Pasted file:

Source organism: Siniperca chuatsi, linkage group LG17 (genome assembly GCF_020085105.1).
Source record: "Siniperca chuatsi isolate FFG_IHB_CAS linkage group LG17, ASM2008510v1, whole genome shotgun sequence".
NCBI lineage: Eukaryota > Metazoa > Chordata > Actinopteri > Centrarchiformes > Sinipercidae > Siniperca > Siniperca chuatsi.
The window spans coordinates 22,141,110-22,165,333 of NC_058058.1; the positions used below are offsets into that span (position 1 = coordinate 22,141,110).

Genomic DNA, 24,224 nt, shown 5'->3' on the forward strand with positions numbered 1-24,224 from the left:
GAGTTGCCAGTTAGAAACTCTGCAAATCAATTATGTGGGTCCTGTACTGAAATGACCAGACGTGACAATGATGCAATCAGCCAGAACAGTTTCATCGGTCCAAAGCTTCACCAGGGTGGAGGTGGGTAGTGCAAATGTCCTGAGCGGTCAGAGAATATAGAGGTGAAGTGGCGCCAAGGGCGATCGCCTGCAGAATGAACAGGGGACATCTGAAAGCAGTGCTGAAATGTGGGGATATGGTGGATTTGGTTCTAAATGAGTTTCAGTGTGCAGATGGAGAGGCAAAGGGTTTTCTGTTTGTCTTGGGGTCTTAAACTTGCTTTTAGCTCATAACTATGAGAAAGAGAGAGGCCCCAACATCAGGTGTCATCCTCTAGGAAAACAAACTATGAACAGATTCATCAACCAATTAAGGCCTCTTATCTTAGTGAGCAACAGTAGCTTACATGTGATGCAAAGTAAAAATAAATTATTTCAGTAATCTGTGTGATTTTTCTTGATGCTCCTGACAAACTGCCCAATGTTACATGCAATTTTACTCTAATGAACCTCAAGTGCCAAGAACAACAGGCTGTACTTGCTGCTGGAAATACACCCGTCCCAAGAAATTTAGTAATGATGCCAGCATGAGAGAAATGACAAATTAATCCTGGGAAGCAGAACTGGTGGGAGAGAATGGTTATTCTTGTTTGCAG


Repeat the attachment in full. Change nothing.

Source organism: Siniperca chuatsi, linkage group LG17 (genome assembly GCF_020085105.1).
Source record: "Siniperca chuatsi isolate FFG_IHB_CAS linkage group LG17, ASM2008510v1, whole genome shotgun sequence".
NCBI lineage: Eukaryota > Metazoa > Chordata > Actinopteri > Centrarchiformes > Sinipercidae > Siniperca > Siniperca chuatsi.
The window spans coordinates 22,141,110-22,165,333 of NC_058058.1; the positions used below are offsets into that span (position 1 = coordinate 22,141,110).

Genomic DNA, 24,224 nt, shown 5'->3' on the forward strand with positions numbered 1-24,224 from the left:
GAGTTGCCAGTTAGAAACTCTGCAAATCAATTATGTGGGTCCTGTACTGAAATGACCAGACGTGACAATGATGCAATCAGCCAGAACAGTTTCATCGGTCCAAAGCTTCACCAGGGTGGAGGTGGGTAGTGCAAATGTCCTGAGCGGTCAGAGAATATAGAGGTGAAGTGGCGCCAAGGGCGATCGCCTGCAGAATGAACAGGGGACATCTGAAAGCAGTGCTGAAATGTGGGGATATGGTGGATTTGGTTCTAAATGAGTTTCAGTGTGCAGATGGAGAGGCAAAGGGTTTTCTGTTTGTCTTGGGGTCTTAAACTTGCTTTTAGCTCATAACTATGAGAAAGAGAGAGGCCCCAACATCAGGTGTCATCCTCTAGGAAAACAAACTATGAACAGATTCATCAACCAATTAAGGCCTCTTATCTTAGTGAGCAACAGTAGCTTACATGTGATGCAAAGTAAAAATAAATTATTTCAGTAATCTGTGTGATTTTTCTTGATGCTCCTGACAAACTGCCCAATGTTACATGCAATTTTACTCTAATGAACCTCAAGTGCCAAGAACAACAGGCTGTACTTGCTGCTGGAAATACACCCGTCCCAAGAAATTTAGTAATGATGCCAGCATGAGAGAAATGACAAATTAATCCTGGGAAGCAGAACTGGTGGGAGAGAATGGTTATTCTTGTTTGCAG